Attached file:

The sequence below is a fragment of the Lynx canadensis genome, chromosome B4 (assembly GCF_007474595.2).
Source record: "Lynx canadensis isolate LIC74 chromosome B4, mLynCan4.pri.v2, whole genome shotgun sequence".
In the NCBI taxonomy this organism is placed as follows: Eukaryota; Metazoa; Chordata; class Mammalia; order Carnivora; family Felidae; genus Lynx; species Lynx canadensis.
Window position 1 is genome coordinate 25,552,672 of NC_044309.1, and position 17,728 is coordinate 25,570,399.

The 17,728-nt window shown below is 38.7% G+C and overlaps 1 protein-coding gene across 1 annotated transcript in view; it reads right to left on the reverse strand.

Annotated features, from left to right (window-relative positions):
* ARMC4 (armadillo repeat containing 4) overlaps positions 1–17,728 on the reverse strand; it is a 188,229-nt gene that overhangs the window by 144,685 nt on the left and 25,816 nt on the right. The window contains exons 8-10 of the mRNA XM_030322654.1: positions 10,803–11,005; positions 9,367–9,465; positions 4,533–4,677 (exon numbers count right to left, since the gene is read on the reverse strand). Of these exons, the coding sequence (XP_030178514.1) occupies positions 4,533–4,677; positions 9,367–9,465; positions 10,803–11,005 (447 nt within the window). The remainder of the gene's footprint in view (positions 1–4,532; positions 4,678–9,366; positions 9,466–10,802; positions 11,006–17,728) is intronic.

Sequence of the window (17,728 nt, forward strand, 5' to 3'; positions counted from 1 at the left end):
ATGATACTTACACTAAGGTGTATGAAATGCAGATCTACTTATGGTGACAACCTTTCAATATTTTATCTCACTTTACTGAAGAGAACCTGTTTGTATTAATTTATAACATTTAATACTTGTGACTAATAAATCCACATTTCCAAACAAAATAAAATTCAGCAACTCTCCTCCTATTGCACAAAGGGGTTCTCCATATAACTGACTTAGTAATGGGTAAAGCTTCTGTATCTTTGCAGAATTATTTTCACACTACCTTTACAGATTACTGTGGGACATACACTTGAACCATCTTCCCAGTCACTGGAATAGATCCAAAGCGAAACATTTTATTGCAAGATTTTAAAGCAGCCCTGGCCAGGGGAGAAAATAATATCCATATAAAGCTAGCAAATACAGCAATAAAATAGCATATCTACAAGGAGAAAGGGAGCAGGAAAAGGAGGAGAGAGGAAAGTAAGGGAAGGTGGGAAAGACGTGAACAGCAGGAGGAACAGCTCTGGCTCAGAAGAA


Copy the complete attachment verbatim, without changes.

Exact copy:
The sequence below is a fragment of the Lynx canadensis genome, chromosome B4 (assembly GCF_007474595.2).
Source record: "Lynx canadensis isolate LIC74 chromosome B4, mLynCan4.pri.v2, whole genome shotgun sequence".
In the NCBI taxonomy this organism is placed as follows: Eukaryota; Metazoa; Chordata; class Mammalia; order Carnivora; family Felidae; genus Lynx; species Lynx canadensis.
Window position 1 is genome coordinate 25,552,672 of NC_044309.1, and position 17,728 is coordinate 25,570,399.

The 17,728-nt window shown below is 38.7% G+C and overlaps 1 protein-coding gene across 1 annotated transcript in view; it reads right to left on the reverse strand.

Annotated features, from left to right (window-relative positions):
* ARMC4 (armadillo repeat containing 4) overlaps positions 1–17,728 on the reverse strand; it is a 188,229-nt gene that overhangs the window by 144,685 nt on the left and 25,816 nt on the right. The window contains exons 8-10 of the mRNA XM_030322654.1: positions 10,803–11,005; positions 9,367–9,465; positions 4,533–4,677 (exon numbers count right to left, since the gene is read on the reverse strand). Of these exons, the coding sequence (XP_030178514.1) occupies positions 4,533–4,677; positions 9,367–9,465; positions 10,803–11,005 (447 nt within the window). The remainder of the gene's footprint in view (positions 1–4,532; positions 4,678–9,366; positions 9,466–10,802; positions 11,006–17,728) is intronic.

Sequence of the window (17,728 nt, forward strand, 5' to 3'; positions counted from 1 at the left end):
ATGATACTTACACTAAGGTGTATGAAATGCAGATCTACTTATGGTGACAACCTTTCAATATTTTATCTCACTTTACTGAAGAGAACCTGTTTGTATTAATTTATAACATTTAATACTTGTGACTAATAAATCCACATTTCCAAACAAAATAAAATTCAGCAACTCTCCTCCTATTGCACAAAGGGGTTCTCCATATAACTGACTTAGTAATGGGTAAAGCTTCTGTATCTTTGCAGAATTATTTTCACACTACCTTTACAGATTACTGTGGGACATACACTTGAACCATCTTCCCAGTCACTGGAATAGATCCAAAGCGAAACATTTTATTGCAAGATTTTAAAGCAGCCCTGGCCAGGGGAGAAAATAATATCCATATAAAGCTAGCAAATACAGCAATAAAATAGCATATCTACAAGGAGAAAGGGAGCAGGAAAAGGAGGAGAGAGGAAAGTAAGGGAAGGTGGGAAAGACGTGAACAGCAGGAGGAACAGCTCTGGCTCAGAAGAA